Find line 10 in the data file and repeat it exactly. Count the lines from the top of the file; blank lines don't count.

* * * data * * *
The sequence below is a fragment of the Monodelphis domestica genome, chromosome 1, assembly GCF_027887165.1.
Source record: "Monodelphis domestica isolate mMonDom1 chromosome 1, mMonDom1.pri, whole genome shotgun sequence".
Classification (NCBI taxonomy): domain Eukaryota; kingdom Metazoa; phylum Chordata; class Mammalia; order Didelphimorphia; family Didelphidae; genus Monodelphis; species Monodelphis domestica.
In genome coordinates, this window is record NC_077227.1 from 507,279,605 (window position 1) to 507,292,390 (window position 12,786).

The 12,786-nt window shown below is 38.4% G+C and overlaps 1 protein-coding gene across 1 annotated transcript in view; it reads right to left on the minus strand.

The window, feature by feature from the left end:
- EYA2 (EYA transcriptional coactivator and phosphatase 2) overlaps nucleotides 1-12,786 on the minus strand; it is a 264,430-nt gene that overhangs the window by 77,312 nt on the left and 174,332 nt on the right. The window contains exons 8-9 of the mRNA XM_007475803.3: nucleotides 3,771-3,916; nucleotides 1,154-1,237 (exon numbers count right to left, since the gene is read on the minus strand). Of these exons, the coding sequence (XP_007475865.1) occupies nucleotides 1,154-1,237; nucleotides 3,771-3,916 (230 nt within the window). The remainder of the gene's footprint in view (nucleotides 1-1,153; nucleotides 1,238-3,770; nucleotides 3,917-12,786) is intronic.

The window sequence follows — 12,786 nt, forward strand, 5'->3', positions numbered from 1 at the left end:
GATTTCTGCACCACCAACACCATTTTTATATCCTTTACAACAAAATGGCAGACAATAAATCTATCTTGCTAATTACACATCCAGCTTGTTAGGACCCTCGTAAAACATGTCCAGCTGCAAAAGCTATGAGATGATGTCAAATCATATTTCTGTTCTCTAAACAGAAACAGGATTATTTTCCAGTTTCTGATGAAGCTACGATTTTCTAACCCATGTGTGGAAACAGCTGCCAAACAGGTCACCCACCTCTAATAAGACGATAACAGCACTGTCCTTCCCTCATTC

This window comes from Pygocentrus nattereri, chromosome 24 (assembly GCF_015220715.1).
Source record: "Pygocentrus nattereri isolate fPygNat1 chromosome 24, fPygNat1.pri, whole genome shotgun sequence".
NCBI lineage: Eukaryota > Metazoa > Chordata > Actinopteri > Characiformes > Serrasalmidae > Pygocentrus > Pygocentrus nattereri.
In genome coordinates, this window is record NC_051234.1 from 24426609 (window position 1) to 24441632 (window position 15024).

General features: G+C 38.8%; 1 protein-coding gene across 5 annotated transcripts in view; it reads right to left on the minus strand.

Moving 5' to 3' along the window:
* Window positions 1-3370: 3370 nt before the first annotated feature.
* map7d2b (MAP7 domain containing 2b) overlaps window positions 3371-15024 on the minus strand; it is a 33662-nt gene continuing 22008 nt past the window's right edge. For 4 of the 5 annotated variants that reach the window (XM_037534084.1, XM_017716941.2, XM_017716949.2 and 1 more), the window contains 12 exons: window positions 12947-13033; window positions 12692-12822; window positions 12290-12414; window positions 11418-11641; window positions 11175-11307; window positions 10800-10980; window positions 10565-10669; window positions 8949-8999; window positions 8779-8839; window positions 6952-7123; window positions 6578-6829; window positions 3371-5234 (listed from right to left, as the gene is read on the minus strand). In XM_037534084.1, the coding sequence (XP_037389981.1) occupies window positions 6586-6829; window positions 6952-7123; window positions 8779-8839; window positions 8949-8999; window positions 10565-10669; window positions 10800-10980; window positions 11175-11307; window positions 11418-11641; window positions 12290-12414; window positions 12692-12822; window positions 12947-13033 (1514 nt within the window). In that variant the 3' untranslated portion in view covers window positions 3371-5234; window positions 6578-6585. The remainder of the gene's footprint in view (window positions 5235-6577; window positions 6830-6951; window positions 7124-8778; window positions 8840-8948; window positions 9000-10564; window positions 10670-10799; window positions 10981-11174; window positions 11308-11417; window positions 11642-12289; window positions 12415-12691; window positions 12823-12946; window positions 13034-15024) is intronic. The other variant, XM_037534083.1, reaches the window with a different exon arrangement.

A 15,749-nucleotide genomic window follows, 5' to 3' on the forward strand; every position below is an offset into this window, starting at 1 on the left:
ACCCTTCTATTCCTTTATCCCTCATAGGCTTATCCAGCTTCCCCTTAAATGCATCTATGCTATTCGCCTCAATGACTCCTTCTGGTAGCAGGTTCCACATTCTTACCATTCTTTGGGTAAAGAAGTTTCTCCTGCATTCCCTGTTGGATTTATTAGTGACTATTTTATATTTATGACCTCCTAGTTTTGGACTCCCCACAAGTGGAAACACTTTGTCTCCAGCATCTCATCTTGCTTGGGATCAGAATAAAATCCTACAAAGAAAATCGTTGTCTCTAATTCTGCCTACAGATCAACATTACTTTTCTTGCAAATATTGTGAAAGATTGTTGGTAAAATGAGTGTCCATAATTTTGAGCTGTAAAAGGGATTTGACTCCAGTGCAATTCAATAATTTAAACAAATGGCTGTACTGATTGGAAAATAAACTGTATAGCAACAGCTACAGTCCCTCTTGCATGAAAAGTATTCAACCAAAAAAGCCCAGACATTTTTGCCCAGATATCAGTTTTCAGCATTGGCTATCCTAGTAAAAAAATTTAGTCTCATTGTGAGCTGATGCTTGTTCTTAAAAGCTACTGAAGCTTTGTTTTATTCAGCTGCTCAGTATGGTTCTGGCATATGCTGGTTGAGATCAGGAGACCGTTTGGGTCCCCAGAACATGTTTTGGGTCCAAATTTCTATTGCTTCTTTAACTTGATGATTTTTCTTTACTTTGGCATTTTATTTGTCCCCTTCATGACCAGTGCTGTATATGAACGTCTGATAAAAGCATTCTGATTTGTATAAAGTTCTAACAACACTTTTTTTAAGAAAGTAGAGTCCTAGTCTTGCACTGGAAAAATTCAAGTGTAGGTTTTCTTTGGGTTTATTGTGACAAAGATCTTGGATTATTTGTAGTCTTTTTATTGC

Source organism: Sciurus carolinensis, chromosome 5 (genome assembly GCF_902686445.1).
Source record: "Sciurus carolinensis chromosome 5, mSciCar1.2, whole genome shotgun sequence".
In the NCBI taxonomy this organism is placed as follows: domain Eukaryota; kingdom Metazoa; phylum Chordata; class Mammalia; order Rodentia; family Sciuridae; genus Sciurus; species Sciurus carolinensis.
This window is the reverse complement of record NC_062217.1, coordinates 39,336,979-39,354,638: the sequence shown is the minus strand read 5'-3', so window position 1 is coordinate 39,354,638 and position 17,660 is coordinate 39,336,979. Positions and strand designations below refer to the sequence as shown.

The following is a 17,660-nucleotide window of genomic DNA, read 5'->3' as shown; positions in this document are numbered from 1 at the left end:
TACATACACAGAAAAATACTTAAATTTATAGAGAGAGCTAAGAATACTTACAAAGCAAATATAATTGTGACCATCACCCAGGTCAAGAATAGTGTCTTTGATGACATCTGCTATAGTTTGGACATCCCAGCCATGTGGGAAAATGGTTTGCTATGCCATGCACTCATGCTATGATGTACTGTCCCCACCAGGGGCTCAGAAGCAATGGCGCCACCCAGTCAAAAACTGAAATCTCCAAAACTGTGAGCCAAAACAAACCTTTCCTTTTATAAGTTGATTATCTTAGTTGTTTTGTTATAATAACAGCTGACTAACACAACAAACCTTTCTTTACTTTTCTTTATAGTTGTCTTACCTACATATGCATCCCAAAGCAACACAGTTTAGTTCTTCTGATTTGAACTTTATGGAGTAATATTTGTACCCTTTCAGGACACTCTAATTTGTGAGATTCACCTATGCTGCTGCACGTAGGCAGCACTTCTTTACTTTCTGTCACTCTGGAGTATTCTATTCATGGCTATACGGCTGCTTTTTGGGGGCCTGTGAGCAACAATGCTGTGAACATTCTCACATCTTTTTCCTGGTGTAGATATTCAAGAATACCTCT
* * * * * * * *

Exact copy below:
This window comes from Pygocentrus nattereri, chromosome 24 (assembly GCF_015220715.1).